Does Thaler deserve the Nobel economics prize?
US economist Richard H. Thaler has been awarded the Nobel Prize in Economics. The 72-year-old researches the psychological factors behind economic decisions. At last this is a Nobel prize that is relevant for consumers, some commentators write. Others take a more sceptical view of Thaler's theories.
A deserving theory, but incomplete
Thaler has provided some important ideas about seemingly irrational economic decisions but his conclusions aren't very useful, Die Welt comments:
“Thanks to Thaler we have a far better understanding of how humans deviate from the ideal of the 'homo economicus'. Thanks to Thaler we also have a clearer idea of why wages remain stable in times of crisis (because employees perceive cuts as extremely unfair). Or why savers retain shares that are making losses over long periods (because we attach a higher value to the things we own). The big question is whether Thaler's conclusions are as accurate as his analyses. Who decides when big daddy state should intervene? Where are the limits? And above all: who says that a collective entity made up of irrational individuals will behave less irrationally than individuals on their own?”
A beneficial nudge
For once the prize is also about consumers, La Repubblica writes with enthusiasm:
“This Nobel Prize brings the economy back to the reality of the situation for a year - to the realm of the ordinary mortals. Back to those of us who make decisions regarding our finances and lives - not just using a calculator but with our hearts and our gut instincts. Thanks to his research in areas where neurology, psychology and classical economics intersect Thaler has developed the 'nudge' theory. The targeted nudge is supposed to prompt the consumer to adopt pre-determined and (hopefully) beneficial behaviour. ... Responding to accusations that his 'libertarian paternalism' is a weapon of mass manipulation, the newly minted Nobel laureate said that it depended on who was using the weapon, and how.”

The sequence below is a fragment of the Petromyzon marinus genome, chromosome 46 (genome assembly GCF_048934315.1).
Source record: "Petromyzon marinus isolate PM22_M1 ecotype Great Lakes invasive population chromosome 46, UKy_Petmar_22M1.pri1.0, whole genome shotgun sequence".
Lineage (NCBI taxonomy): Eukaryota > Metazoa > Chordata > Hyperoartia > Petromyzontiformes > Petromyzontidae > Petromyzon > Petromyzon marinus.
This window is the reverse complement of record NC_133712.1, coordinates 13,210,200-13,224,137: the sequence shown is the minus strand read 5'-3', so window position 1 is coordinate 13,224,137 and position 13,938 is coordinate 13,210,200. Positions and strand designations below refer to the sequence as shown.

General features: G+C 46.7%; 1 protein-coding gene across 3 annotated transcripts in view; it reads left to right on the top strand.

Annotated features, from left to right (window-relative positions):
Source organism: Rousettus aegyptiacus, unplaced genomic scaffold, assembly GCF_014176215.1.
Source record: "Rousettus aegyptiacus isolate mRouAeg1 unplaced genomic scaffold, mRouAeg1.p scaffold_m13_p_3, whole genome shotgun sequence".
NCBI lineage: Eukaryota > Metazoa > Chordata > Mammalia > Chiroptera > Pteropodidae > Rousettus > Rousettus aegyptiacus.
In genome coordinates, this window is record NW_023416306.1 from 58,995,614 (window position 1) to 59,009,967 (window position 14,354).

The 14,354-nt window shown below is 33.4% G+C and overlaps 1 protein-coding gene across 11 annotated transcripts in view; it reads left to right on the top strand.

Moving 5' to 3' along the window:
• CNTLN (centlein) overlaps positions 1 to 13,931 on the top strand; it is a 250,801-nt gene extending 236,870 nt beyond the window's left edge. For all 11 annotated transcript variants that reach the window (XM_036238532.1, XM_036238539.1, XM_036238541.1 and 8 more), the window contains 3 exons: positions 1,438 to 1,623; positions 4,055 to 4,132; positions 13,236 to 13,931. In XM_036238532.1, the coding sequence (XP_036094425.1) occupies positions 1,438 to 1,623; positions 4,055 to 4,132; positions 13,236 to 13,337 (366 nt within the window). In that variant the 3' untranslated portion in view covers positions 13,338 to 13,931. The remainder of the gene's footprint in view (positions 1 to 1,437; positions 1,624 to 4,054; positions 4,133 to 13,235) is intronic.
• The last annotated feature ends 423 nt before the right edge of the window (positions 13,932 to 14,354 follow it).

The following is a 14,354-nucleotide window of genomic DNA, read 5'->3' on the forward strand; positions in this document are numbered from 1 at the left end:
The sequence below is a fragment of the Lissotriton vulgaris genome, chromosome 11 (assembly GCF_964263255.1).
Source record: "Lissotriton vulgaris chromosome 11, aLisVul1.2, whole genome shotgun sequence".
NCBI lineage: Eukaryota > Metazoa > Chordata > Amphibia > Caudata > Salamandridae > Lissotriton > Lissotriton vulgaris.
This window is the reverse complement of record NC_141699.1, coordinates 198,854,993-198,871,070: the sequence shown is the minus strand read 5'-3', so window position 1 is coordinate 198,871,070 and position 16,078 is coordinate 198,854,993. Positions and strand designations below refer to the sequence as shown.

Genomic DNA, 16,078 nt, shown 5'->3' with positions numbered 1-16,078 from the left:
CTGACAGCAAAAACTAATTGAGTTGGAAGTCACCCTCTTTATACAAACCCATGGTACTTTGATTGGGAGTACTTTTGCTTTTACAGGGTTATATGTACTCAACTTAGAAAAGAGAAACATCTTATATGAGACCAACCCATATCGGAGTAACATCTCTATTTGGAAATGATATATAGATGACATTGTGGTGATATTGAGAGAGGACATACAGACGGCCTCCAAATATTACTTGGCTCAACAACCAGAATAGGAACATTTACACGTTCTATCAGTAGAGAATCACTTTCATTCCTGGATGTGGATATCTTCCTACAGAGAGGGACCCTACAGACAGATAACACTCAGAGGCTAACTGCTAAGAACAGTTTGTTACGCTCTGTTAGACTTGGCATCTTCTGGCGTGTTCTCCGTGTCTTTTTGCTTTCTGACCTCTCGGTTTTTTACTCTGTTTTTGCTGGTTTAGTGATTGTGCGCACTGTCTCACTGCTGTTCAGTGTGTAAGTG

Attack on homo economicus
Thaler deserves the Nobel Prise for rightly rejecting the unrealistic idea of a homo economicus that refuses to be guided by feelings, Polityka believes:
“His main thesis says that homo oeconomicus does not exist. Why not? For three reasons: First of all, because no human being is completely rational. ... Secondly, even if people were rational they'd still have certain 'social preferences' as a result of their value systems. ... And thirdly, due to the lack of self-control. A person may believe that saving is a virtue, but he won't save because he wants to consume here and now. Is that how homo economicus behaves? No. ... In dealing a blow to homo economicus, Richard Thaler from Chicago has deservedly won the 2017 Nobel Prize.”